Current program logics are not suitable for reasoning over reachability of assertions. Hoare Logic [17] reasons over all possible execution paths to prove correctness of a program with regards to some property. In AEG, a vulnerable state will typically only occur in some corner case, making Hoare Logic unsuitable. Reverse Hoare Logic [13] reasons over total reachability. This means that it defines the relation between a state and all execution paths that lead to it. Listing every possible path that leads to a certain state is difficult, if not unfeasible, and makes Reverse Hoare Logic unfeasible for AEG. Knowing that there is one path that leads to the assertion under investigation is enough.

This paper proposes a novel theoretical foundation for reachability, that can be used for AEG. The first step is to formalize an academic programming language similar to the well-known While [17] language. Whereas While is intended to be an abstract model of high-level programming languages, this paper proposes jump as an abstract model of low-level representations of executable behavior such as assembly or LLVM IR [23]. Reason is that AEG typically applies to executables: it considers low-level properties (e.g., stack overflows or return-oriented-programming) on low-level code. The language Jump is characterized by being low-level, having unstructured control-flow (jumps instead of loops) and an unstructured flat memory model. Moreover, it is non-deterministic, allowing us to model the uncertainty of the semantics of various constructs found in executables [15, 11].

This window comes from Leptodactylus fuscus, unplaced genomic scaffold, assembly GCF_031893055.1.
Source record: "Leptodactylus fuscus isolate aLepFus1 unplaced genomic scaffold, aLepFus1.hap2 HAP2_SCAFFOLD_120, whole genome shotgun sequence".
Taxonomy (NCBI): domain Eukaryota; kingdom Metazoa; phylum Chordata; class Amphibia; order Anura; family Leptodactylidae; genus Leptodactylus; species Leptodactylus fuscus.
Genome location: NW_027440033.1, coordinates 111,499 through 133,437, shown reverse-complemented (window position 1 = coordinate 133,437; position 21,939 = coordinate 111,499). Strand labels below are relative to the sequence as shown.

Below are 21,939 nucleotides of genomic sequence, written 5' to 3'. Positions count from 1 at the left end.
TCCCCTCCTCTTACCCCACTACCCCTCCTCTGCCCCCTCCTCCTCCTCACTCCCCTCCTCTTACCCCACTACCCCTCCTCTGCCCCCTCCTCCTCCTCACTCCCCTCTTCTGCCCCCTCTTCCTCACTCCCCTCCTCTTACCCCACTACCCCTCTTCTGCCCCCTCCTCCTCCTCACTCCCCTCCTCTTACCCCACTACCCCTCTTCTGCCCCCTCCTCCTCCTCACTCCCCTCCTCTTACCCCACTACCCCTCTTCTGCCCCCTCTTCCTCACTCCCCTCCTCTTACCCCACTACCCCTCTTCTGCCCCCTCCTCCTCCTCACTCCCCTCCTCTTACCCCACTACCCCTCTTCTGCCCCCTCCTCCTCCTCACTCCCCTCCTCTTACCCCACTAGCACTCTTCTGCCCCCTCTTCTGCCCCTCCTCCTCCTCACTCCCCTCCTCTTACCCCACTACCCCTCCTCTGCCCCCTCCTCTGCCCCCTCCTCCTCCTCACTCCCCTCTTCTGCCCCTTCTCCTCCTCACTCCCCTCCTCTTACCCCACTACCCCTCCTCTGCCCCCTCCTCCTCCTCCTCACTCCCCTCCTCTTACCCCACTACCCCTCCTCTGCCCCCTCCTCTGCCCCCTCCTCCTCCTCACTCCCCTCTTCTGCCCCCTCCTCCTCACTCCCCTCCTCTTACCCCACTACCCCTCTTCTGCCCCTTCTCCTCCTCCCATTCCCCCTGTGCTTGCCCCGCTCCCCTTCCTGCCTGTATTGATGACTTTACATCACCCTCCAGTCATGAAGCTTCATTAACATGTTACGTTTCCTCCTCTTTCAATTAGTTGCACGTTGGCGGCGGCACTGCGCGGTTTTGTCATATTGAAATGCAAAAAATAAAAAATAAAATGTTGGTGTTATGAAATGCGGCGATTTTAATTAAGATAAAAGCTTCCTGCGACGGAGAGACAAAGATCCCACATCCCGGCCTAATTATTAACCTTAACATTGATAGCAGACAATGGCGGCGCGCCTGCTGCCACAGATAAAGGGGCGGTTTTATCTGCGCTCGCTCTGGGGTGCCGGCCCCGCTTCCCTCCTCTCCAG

In a similar fashion to Hoare Logic being defined for While, this paper proposes Reachability Logic (RL) for jump. Reachability Logic consists of triples with a precondition, a program, and a postcondition. Assuming the postcondition models a state, a reachability triple states that if the precondition holds, there exists at least one path to a state that satisfies the postcondition. Whereas Hoare Logic is intended to reason over correctness, RL is thus intended to reason over reachability.